4.1 Starting from document D5 as closest prior art, the appellant argued that the drive cam on swiveling cam body 9, interacting with the curved surface on guiding cam body 8, had to be driven and at the same time be guided in a predetermined direction. Such functionality follows from the wording of features 1j) and 1k) ("for guiding the drive cam in its movement", "for driving engagement of the drive cam"). Following the appellant in that the guiding cam body 8 in D5 represents a drive sleeve which would at least provide the drive function needed, it has to be assessed whether and how a guiding function for the drive cam is realised in D5.
As can be derived from Figures 5 and 6 and also paragraph , swiveling cam body 9 and guiding cam body 8 are mounted relative to each other via a spherical joint formed by the spherical tip of guiding stud 12 and the spherical recess 13, representing a spherical pivot or bearing. Moreover, the guiding cam body 8 is rotatably supported in upper housing part 10 and the swiveling cam body 9 is rotatably and pivotably supported in lower housing part 11 so that, due to the interacting surfaces of cam bodies 8 and 9, the movement of swiveling cam body 9 and therefore also the movement of the drive cam is well guided.
As indicated above, the guiding cam body 8 known from D5 cannot be considered to represent the bearing housing as claimed. If the bearing housing and the drive sleeve were to be understood as two different parts and the guiding cam body 8 represented a drive sleeve, as argued by the appellant, the only part which can be identified in D5 as bearing housing is the upper housing part 10, i.e. in this case the bearing housing forms one part with the holder member. As explained above in the assessment of novelty, a first cam track for guiding the drive cam is then missing as required by feature 1j). However, since a guiding function for guiding the drive cam in its movement is already realised in D5 as explained above, the Board cannot see any reason why the skilled person would consider providing a further guiding means or "cam track" on upper housing part 10. There is no motivation for the skilled person to modify the assembly of D5 in a way which would lead to the subject-matter of claim 1.
For sake of completeness also considering that the bearing housing and the drive sleeve might be represented by one piece, the only component corresponding in D5 to a drive sleeve within the meaning of feature 1k) would be the guiding cam body 8, as argued by the appellant when assessing novelty. However, as argued above, guiding cam body 8 forming a cam track cannot be considered to be a bearing housing as required by feature 1j). In the Board's view, there is no motivation for the skilled person to modify the guiding cam body 8 so that it becomes a "housing" which houses or encloses e.g. the swiveling cam body 9.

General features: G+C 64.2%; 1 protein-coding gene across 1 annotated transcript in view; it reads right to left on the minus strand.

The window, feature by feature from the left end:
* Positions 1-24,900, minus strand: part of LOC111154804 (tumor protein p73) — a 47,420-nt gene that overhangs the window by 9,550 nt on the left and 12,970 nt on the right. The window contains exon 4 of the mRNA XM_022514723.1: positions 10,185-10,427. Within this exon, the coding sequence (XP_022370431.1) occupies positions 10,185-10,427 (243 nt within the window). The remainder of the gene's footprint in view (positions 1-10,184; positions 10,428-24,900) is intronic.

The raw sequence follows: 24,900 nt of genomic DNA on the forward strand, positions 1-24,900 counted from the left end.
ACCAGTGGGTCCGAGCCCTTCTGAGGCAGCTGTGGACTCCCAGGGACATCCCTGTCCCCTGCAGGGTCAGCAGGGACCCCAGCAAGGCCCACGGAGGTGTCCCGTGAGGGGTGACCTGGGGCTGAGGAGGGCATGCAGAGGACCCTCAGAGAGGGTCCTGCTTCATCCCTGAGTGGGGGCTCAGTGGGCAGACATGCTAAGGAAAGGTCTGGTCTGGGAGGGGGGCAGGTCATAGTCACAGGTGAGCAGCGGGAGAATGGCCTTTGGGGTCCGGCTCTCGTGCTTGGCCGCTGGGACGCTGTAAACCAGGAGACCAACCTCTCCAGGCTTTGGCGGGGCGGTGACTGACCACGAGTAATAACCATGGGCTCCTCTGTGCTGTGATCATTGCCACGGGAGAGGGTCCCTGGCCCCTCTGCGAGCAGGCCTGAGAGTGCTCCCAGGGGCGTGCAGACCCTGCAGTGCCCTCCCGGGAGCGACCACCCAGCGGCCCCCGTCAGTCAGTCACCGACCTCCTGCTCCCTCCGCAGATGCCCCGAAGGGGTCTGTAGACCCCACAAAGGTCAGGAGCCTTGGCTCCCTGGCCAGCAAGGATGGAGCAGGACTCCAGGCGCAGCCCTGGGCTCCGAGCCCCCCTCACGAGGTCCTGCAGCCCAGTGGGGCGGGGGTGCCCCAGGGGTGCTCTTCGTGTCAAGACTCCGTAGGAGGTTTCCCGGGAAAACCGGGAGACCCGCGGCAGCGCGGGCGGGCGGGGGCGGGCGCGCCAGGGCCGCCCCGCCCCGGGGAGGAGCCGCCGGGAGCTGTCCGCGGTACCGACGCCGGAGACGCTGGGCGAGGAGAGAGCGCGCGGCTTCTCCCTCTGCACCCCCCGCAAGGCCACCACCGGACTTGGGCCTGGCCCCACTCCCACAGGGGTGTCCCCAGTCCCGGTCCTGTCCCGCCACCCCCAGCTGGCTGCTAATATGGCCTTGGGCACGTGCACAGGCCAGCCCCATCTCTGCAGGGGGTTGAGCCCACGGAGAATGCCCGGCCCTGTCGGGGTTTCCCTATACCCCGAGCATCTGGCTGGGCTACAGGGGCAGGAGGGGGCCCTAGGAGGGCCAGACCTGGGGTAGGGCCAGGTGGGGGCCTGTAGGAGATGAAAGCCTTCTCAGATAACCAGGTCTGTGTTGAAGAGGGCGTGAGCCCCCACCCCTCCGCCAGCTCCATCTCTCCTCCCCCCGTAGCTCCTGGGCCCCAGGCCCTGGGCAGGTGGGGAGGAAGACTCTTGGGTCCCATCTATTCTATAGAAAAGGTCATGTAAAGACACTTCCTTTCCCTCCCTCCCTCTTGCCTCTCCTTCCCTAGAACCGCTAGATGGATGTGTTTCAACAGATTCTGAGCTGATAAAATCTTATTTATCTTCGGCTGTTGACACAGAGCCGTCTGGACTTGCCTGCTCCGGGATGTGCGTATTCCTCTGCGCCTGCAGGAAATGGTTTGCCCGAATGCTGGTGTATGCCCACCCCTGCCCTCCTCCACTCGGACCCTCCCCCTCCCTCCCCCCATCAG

4.2 Since claim 1 specifies a driving engagement of the drive cam by means of rotation of the drive sleeve (features 1k) and 1l)), a stationary ring - as toothed ring 25 or support ring 31 in D4 - cannot be considered to be a drive sleeve within the meaning of claim 1. Assuming that the toothed bar 26 in D4 represents a drive cam, the lateral movement of which was controlled by a curved track 30 on ring 25 or 31, the Board was not convinced by the appellant's argumentation that the person skilled in the art, when solving the problem of having more freedom in controlling the movement of the tow hitch member in D4, would choose to drive track 30 by driving support ring 31 with a separate motor. Such modification would run counter the object achieved by the compact design of the tow hitch assembly according to D4. Moreover, the Board agrees with the respondent in that the easier and therefore obvious solution would be to drive the pinion 29 in D4 directly, which would eliminate the complicated and limited control of rotation about the pinion's axis realised by the lateral movement of toothed bar 26 engaging track 30. This would lead to an arrangement without any cam track as required by feature 1j), so the skilled person would not arrive at the subject-matter of claim 1.
4.3 For the above reasons, the Board concludes that the subject-matter of claim 1 involves an inventive step (Article 56 EPC 1973). Dependent claims 2 to 34 concern particular embodiments of claim 1 and are therefore likewise allowable. Together with the duly revised description according to the decision under appeal and the drawings as granted, claims 1 to 34 can, therefore, form the basis for maintaining the patent in amended form.
For these reasons it is decided that:
1. The decision under appeal is set aside.
2. The case is remitted to the Opposition Division with instructions to maintain the patent on the basis of the following documents:
- Claim 1 of the First Auxiliary Request filed by letter of 23 September 2014 and Claims 2 to 34 of the patent as maintained by the decision under appeal;
- Description as in the decision under appeal;
- Figures 1 to 15K of the patent as granted.